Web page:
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    What is quinoa? Understand if it’s a rice or grain and health benefits

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    When it comes to healthy foods, few are as popular as quinoa. It’s a staple on the menu of any health-conscious restaurant, is frequently recommended by nutritionists, and celebrities like Eva Mendes, Zoe Saldana and Katy Perry have all publicly discussed their love of the food. 

    And though it hasn’t gained as much traction as other whole grains yet, quinoa’s market size reached a staggering $382 million last year and is expected to grow further still. “Delicious, nutritious, and versatile, quinoa has gained popularity over the last few decades as a high protein, gluten free, whole-grain base for many dishes,” says Dr. Uma Naidoo, director of nutritional and lifestyle psychiatry at Massachusetts General Hospital and the Harvard-trained nutritional biologist behind “Calm Your Mind with Food.”

    What is quinoa?

    Quinoa is a type of edible seed that comes in a variety of colors including black, red, yellow and white, per Harvard T.H. Chan School of Public Health. It’s been cultivated for more than 5,000 years and is indigenously found in the Andean region of South America, says Naidoo. 

    It’s both mechanically harvested and harvested by hand and is known for being a good source of antioxidants and vitamins and minerals such as folate, manganese, phosphorous, iron, vitamin B1 and magnesium

    Quinoa is also often touted as being a high-protein food, “although I don’t consider it to be a high quality source of protein as it contains only 8 grams per cup,” says Abby Langer, a clinical nutritionist, registered dietitian and founder of Abby Langer Nutrition. “Considering that most healthy people should be consuming 25-30 grams of protein at each meal, the volume of quinoa we’d have to eat to achieve that would be huge,” she explains.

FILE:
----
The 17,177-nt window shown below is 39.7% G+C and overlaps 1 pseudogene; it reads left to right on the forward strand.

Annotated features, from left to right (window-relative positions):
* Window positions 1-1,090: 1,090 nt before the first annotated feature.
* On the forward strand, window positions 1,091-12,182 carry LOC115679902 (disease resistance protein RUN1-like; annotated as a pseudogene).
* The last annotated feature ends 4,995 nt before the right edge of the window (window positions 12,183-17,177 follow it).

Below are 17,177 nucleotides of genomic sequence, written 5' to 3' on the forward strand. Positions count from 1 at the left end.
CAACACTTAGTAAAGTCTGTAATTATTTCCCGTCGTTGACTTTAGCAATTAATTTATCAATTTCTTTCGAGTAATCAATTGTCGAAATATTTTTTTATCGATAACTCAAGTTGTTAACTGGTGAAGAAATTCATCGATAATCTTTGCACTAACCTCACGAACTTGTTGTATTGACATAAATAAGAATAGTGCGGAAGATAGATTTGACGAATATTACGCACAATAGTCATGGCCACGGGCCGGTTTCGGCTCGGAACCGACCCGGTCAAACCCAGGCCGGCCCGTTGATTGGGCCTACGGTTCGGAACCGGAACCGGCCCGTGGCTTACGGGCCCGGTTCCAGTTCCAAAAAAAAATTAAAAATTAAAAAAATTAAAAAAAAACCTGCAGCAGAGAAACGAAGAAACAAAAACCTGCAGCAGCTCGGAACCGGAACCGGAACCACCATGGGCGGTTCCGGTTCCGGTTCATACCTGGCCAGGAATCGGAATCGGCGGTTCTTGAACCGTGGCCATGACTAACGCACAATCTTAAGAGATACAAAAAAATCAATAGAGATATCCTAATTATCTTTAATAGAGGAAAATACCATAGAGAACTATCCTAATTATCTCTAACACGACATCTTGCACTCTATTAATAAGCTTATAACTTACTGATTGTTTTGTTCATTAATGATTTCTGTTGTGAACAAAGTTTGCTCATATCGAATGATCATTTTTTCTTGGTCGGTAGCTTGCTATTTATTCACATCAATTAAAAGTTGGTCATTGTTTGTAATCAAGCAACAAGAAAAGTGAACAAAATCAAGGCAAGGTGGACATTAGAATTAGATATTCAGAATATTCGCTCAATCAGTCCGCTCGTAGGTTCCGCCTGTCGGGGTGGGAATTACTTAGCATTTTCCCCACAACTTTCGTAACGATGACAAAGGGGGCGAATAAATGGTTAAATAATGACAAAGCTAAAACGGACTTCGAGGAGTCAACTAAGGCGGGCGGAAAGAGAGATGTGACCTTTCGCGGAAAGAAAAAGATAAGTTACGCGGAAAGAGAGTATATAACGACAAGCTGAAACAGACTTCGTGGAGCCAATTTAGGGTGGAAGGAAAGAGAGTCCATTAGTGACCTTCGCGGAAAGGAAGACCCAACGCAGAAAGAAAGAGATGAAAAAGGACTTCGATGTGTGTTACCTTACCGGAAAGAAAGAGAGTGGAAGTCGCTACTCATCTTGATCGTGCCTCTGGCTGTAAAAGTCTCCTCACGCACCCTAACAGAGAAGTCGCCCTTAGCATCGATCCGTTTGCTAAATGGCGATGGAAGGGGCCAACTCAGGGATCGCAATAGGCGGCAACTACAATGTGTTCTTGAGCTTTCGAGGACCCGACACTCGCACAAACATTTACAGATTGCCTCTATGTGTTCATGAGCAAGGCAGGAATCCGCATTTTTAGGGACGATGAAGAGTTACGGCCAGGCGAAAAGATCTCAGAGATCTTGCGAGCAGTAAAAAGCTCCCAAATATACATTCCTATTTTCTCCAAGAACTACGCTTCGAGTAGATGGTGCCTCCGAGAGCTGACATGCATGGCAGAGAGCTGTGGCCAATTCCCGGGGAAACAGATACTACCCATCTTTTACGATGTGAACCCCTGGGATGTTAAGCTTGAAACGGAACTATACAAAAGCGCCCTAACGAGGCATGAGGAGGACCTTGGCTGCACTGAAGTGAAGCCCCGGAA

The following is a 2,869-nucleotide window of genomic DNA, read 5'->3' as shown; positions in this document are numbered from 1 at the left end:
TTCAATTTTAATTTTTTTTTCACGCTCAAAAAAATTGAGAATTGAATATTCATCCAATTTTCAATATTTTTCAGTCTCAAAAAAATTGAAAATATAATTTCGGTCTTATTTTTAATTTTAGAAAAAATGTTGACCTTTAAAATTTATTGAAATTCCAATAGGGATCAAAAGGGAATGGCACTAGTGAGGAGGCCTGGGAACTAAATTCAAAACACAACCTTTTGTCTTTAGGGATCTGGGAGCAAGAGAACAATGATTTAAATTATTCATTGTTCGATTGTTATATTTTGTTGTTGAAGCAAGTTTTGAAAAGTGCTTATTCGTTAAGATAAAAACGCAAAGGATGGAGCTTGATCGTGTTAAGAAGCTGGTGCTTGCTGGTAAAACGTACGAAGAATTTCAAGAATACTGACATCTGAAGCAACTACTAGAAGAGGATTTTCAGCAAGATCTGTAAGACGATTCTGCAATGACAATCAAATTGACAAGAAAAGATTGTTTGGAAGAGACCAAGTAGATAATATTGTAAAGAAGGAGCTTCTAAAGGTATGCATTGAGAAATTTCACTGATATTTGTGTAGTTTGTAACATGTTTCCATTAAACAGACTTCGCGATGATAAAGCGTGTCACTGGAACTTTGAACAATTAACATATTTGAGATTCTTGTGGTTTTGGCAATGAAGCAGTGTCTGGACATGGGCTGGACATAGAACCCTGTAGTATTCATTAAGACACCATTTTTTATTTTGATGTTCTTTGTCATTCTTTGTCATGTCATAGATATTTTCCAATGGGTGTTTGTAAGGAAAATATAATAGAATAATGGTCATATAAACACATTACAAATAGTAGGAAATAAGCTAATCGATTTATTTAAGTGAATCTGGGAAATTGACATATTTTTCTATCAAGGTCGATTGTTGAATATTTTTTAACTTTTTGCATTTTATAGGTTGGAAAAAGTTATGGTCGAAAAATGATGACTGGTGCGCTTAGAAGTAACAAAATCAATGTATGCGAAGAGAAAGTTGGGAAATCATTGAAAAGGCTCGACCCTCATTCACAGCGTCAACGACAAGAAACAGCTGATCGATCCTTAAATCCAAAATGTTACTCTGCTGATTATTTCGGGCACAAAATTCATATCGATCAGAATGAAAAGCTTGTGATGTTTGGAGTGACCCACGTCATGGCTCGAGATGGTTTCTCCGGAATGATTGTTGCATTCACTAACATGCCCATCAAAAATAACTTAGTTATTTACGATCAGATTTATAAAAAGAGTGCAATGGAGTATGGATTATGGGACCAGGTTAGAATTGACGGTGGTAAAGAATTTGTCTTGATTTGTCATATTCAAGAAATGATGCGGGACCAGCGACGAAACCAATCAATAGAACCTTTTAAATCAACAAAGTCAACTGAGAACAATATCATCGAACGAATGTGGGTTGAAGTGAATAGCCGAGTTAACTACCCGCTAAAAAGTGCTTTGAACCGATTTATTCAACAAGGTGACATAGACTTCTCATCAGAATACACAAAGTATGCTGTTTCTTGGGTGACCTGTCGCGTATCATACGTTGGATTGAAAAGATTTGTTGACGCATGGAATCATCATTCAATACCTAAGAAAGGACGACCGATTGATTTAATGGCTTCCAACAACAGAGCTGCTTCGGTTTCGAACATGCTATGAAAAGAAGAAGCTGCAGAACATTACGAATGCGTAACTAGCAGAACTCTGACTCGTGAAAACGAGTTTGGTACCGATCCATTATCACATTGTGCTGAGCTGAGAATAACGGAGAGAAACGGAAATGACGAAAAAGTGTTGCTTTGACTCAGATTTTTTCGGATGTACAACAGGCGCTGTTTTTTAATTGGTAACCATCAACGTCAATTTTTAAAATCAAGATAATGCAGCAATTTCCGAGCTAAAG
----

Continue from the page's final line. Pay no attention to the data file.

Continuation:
Additional benefits that quinoa is known to have include its versatility and the fact that it doesn’t take long to prepare. “It takes only about 15 minutes to cook, and it can be the base of a nourish bowl, a porridge such as oatmeal, a side dish, or an ingredient in recipes like stuffed peppers,” says Jill Weisenberger, MS, RDN, a Virginia-based registered dietician and author of “Prediabetes: A Complete Guide.”

    Is quinoa a rice or a grain?

    One bit of confusion surrounding quinoa is its classification. “Though quinoa is a technically a seed, we classify it as a whole grain because its nutrient profile is similar to other whole grains,” explains Weisenberger. 

    And unlike some whole grains such as barley, rye, and wheat, quinoa is gluten free. It’s also better for glucose management than refined grains like white rice. “Because it contains protein, fiber and micronutrients, quinoa has less of an impact on you blood sugar,” Naidoo explains. 

    Is it OK to eat quinoa every day?

    Weisenberger praises quinoa as “super nutritious,” and as a good source of dietary fiber and the aforementioned vitamins and minerals, but she suggests keeping caloric content in mind when eating it regularly. “Like other grains, a cup of cooked quinoa has about 225 calories, so portion control will be important for anyone watching their weight,” she advises. 

    Naidoo similarly touts the nutritional benefits of quinoa but notes that “even relatively healthy foods are meant to be eaten in moderation and as part of an overall balanced diet.” With this in mind, she suggests enjoying quinoa only “a few times a week” and mixing it up with other healthy foods. “Focus on adding in satiating fiber-rich vegetables, leafy greens, healthy fats such as olive oil, avocado, nuts, seeds and plenty of lean proteins,” she advises. 

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